In 1984, a subsidiary of the London Stock Exchange Group opted to launch a share index known as the Financial Times Stock Exchange 100 Index. It’s now commonly known as the FTSE 100 and is maintained by the FTSE Group based at 10 Upper Bank Street, London.
Since its launch on the London Stock Exchange on 3rd January 1984, it has been used as a benchmark for the performance of the most influential companies operating in the UK economy. That’s because the index consists of the top 100 companies listed on the LSE ranked by market capitalisation. The market cap of a company is determined by multiplying the share price of an individual share by the total number of shares issued.
What is the London Stock Exchange?
The London Stock Exchange is one of the most valuable stock markets on the planet. Situated in the City of London, as of August 2022, its total market capitalisation was worth £1.93 trillion. Essentially, that means the value of all the companies listed on the exchange is £1.93 trillion. That means the London Stock Exchange is big business and a prime indicator of not just the UK economy but the European and global economies too.
The FTSE 100 index is one of five indices within the London Stock Exchange and we’re going to look in greater detail at how the “Footsie” 100 works as well as its annual performance since its launch.
Why should you care about the FTSE 100?
The FTSE 100 index provides you with a single value which equates to the combined value of listed companies within the index. If some of the most valuable companies within the FTSE 100 experience difficult times commercially, resulting in their share price falling, this is likely to cause the FTSE 100 index price to fall, too.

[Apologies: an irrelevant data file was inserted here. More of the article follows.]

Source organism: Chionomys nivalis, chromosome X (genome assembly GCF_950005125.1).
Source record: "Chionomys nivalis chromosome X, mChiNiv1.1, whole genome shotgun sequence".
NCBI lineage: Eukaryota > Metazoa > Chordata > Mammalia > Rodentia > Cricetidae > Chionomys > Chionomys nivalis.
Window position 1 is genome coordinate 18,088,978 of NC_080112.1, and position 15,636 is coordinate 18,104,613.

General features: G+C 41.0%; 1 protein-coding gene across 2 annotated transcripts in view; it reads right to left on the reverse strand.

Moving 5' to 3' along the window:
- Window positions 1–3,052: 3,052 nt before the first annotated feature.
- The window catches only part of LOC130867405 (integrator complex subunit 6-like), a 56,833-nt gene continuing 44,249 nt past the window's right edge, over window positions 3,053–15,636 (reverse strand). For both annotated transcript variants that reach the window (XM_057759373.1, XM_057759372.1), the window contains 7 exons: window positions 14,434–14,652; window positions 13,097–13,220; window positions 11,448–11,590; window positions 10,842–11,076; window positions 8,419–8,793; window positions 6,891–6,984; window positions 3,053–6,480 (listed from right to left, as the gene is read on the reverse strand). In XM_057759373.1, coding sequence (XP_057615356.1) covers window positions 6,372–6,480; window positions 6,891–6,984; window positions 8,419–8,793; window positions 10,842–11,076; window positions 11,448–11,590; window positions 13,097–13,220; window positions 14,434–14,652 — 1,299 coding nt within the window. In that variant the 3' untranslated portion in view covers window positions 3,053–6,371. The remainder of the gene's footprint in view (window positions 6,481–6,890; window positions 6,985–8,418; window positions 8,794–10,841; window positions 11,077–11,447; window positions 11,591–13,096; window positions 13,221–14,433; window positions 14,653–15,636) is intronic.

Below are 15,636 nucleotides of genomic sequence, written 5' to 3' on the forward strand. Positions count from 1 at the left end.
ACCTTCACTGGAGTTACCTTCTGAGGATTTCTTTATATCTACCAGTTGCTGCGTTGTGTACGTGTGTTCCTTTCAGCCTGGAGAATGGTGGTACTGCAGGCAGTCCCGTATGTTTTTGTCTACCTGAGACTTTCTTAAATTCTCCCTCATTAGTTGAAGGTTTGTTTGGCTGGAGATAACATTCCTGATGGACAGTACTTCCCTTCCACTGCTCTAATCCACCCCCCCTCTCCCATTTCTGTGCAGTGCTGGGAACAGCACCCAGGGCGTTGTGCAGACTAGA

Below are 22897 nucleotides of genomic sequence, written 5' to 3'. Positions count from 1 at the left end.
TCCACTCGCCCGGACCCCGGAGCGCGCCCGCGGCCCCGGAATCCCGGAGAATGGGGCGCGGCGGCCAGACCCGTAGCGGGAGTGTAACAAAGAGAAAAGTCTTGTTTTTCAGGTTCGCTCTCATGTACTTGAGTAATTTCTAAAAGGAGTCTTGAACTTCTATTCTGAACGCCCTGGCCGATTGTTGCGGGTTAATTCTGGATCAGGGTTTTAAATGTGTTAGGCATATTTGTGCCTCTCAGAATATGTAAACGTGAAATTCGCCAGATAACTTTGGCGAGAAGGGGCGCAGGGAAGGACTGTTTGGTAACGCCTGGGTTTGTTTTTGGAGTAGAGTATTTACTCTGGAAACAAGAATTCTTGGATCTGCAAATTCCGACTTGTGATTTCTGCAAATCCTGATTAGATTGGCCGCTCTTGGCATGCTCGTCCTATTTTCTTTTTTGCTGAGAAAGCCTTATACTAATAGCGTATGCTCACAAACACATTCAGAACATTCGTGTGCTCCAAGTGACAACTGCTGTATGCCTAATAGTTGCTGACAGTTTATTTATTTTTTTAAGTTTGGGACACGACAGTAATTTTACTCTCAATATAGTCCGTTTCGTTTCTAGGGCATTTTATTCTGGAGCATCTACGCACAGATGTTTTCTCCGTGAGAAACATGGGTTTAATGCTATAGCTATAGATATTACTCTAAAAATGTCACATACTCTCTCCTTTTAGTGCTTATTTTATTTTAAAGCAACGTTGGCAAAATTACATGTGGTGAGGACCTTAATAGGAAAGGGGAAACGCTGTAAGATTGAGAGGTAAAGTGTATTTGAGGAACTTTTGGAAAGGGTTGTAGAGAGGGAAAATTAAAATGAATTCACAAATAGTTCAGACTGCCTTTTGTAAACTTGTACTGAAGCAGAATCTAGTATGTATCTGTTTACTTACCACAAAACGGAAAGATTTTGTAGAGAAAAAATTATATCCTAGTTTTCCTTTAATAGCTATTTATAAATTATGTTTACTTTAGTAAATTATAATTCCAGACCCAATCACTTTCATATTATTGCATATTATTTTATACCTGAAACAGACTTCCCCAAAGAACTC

The price of the FTSE 100 index bounces up and down throughout a normal trading day. Retail traders increasingly look for the next big riser in the index. A FTSE 100 riser is a high-growth company. One that’s not just happy being listed within the FTSE 100 index, but has risen the index ranks into one of the most economically influential companies in the UK.
Some of the biggest FTSE 100 risers in recent times include sportswear giant JD Sports, whose share price soared 3,270% between 2010 and 2020, respectively. Property platform Rightmove was another leading FTSE 100 riser, with its share price offering investor returns of 1,020% between 2010 and 2020.
In general terms, the FTSE 100 index is a benchmark for the general health of the financial markets. As the index contains companies across a broad spectrum of industries, the rise and fall of significant conglomerates can tell us a great deal about the confidence in the market. Sharp declines in the FTSE 100 have often indicated an impending recession. It fell over 2,400 points between February and March 2020 as the onset of the Covid-19 pandemic and the worldwide lockdowns ensued.
Anyone can buy into the FTSE 100 index. Some pension funds will include the FTSE 100 as a solid and dependable option given that the index has turned a profit in 11 of the last 20 years.